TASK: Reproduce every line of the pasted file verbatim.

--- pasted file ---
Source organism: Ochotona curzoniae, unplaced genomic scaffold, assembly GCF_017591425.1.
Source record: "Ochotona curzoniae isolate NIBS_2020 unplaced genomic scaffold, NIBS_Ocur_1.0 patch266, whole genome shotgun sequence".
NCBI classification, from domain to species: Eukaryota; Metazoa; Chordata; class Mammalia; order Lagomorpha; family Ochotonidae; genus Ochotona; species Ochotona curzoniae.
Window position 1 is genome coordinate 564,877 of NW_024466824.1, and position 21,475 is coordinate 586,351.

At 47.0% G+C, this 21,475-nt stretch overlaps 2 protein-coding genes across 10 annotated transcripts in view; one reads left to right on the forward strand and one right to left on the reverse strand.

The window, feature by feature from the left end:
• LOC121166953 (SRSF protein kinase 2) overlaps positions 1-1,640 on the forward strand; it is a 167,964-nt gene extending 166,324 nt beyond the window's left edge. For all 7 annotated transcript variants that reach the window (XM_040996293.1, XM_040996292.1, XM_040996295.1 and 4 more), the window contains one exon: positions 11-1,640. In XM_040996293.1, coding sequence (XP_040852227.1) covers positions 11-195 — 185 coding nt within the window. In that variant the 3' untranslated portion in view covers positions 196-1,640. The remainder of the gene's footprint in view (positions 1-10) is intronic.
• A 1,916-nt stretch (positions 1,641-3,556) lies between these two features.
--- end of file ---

Source organism: Ochotona curzoniae, unplaced genomic scaffold, assembly GCF_017591425.1.
Source record: "Ochotona curzoniae isolate NIBS_2020 unplaced genomic scaffold, NIBS_Ocur_1.0 patch266, whole genome shotgun sequence".
NCBI classification, from domain to species: Eukaryota; Metazoa; Chordata; class Mammalia; order Lagomorpha; family Ochotonidae; genus Ochotona; species Ochotona curzoniae.
Window position 1 is genome coordinate 564,877 of NW_024466824.1, and position 21,475 is coordinate 586,351.

At 47.0% G+C, this 21,475-nt stretch overlaps 2 protein-coding genes across 10 annotated transcripts in view; one reads left to right on the forward strand and one right to left on the reverse strand.

The window, feature by feature from the left end:
• LOC121166953 (SRSF protein kinase 2) overlaps positions 1-1,640 on the forward strand; it is a 167,964-nt gene extending 166,324 nt beyond the window's left edge. For all 7 annotated transcript variants that reach the window (XM_040996293.1, XM_040996292.1, XM_040996295.1 and 4 more), the window contains one exon: positions 11-1,640. In XM_040996293.1, coding sequence (XP_040852227.1) covers positions 11-195 — 185 coding nt within the window. In that variant the 3' untranslated portion in view covers positions 196-1,640. The remainder of the gene's footprint in view (positions 1-10) is intronic.
• A 1,916-nt stretch (positions 1,641-3,556) lies between these two features.